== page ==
So, I floundered, and eventually I came up with my concept, my toolkit and language for investigating my rather large topic. For me, that concept was literary theory and strategy. I decided on this for probably two main reasons. Being an art which is, in Lessing's terms, 'temporal'that is, it unfolds over time in the process of reading, and in terms of the information being related inside it,  literature has a great body of work discussing its use and production of temporality. Hence it has a language, and various conceptsmetre, plot, perspective, style, and many morewhich can be usefully applied to its study in a museum context. The other, slightly less intellectually based reason is that I like reading. Literature is something I love, it's what I know and what I'm comfortable with, and perhaps my second lesson, then, is this.

The choice of a theoretical grounding or base concept for your thesis is, in part, down to your personal joy in that theory or frame.
If you don't love it, don't use it.
The choice may feel arbitrary.
But it isn't. Things are reasoned.
The point is to be honest about those reasons.

APG Lesson 3: Being Challenged is Good.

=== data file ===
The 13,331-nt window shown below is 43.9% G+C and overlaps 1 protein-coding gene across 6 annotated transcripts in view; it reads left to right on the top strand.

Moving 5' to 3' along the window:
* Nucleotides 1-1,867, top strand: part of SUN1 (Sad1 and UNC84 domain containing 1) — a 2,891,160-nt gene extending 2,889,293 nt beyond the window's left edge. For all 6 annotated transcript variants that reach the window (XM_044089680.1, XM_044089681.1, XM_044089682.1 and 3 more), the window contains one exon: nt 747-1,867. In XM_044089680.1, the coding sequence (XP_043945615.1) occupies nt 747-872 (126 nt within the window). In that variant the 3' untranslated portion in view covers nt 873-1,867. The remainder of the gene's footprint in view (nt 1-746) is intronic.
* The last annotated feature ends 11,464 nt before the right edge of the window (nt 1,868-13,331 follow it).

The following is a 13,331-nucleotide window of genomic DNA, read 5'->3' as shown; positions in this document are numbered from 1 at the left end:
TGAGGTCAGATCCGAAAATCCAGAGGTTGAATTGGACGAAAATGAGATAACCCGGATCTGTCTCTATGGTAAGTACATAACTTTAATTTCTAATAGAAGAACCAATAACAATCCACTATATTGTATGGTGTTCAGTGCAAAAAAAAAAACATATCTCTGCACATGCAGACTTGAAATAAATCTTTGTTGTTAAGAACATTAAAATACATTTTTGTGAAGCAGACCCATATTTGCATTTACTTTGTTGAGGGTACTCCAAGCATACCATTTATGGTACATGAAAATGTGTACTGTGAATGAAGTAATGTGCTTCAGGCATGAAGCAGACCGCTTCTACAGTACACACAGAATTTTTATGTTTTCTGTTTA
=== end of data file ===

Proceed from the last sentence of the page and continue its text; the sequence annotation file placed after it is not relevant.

One of the reasonsperhaps the main reasonthat we're gathering this week is the APG and review process that many of you will be going through. You'll all now have written that report, handed it in, and be wondering what will happen tomorrow. I found that writing the report allowed me to clarify some ideas, to think about what I wanted to say, and it forced me not only to justify my choice of literature in a much more academic sense, but it also forced me to think about the way in which I might go about implementing those ideas as an actual approach to research. The review panel itself was similarly useful. I am sure that many of you are worried about this. I know that I was. My review panel were Ross, Viv, and Dave, and each of them had a number of interesting things to say and offer. Ross and Viv, being the characters that they are, were quite sympathetic to my ideas, offering points of clarification and asking me to explain certain terms. Dave, on the other hand, was a much more challenging proposition; and challenge me he did. He questioned me hard about my choice of literature, and how I could justify that against the manifold of other basis upon which I could situate my research. I thinkI hope at leastthat I defended myself well. At least, I defended myself well enough to pass, and perhaps herein lies the third lesson.